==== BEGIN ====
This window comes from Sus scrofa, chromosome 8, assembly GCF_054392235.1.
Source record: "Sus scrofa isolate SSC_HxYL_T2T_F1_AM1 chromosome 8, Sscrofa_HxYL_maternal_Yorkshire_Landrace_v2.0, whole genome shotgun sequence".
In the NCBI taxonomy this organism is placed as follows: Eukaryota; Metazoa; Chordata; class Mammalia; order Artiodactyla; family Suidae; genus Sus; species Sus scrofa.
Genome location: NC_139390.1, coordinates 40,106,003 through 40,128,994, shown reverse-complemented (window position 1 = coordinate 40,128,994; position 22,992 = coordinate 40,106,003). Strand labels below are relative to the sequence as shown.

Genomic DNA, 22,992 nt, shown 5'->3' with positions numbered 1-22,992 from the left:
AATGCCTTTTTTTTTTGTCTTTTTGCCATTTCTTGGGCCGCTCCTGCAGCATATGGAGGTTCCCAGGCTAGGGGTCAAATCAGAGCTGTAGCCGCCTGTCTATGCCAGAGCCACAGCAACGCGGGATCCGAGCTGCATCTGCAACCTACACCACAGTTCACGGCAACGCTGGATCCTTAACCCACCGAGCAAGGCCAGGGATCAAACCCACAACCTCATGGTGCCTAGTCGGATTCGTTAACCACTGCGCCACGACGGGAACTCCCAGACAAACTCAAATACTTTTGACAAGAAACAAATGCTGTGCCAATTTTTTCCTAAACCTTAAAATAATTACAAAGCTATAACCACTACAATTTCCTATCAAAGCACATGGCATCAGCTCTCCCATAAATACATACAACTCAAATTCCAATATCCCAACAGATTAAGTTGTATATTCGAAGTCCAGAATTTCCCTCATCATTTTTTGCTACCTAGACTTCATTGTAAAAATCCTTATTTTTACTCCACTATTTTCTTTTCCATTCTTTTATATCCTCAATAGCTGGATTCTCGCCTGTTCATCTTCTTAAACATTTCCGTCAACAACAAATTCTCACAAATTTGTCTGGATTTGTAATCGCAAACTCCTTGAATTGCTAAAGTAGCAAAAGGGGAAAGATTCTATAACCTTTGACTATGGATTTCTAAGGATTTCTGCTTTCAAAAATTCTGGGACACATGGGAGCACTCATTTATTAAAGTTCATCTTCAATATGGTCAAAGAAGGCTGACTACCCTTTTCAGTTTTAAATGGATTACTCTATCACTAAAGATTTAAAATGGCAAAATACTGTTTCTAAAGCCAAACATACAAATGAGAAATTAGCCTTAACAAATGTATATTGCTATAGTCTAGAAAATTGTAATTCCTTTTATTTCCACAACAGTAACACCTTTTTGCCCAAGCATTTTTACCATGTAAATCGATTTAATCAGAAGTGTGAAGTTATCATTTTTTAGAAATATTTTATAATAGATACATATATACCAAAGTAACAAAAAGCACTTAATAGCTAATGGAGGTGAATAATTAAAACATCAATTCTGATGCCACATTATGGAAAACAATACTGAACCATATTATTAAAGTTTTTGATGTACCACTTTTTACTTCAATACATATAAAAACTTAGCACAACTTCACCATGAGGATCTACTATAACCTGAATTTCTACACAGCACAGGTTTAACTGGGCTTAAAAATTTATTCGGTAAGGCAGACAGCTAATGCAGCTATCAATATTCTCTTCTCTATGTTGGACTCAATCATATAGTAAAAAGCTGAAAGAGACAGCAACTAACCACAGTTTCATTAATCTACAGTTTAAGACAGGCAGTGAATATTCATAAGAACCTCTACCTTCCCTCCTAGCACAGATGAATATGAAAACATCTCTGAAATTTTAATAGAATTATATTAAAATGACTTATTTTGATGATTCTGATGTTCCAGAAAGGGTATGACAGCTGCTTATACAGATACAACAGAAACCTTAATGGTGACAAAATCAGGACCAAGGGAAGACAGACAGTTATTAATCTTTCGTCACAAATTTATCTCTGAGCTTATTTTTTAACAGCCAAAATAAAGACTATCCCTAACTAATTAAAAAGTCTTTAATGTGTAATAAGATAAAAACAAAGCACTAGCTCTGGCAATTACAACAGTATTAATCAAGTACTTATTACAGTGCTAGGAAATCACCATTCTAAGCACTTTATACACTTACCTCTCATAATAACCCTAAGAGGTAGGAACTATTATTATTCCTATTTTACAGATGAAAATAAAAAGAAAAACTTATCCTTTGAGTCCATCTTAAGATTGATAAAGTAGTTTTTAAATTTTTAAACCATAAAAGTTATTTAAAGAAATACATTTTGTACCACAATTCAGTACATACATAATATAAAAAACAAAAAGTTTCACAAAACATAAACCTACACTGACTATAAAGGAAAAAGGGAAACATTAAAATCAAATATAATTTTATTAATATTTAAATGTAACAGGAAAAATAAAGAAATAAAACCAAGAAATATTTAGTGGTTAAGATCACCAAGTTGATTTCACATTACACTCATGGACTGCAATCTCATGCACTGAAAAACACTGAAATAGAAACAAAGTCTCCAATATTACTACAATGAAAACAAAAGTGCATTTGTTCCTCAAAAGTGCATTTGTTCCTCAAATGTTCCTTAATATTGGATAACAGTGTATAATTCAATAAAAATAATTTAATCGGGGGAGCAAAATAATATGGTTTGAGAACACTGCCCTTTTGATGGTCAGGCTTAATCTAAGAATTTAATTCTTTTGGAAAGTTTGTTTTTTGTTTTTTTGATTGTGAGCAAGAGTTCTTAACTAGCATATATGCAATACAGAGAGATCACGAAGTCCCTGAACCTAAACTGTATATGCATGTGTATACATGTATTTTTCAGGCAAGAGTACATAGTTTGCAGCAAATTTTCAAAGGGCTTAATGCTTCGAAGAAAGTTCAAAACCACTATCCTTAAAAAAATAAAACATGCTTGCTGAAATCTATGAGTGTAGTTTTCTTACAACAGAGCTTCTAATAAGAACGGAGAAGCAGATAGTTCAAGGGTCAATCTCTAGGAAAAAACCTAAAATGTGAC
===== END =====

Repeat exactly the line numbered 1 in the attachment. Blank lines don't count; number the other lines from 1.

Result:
This window comes from Sus scrofa, chromosome 8, assembly GCF_054392235.1.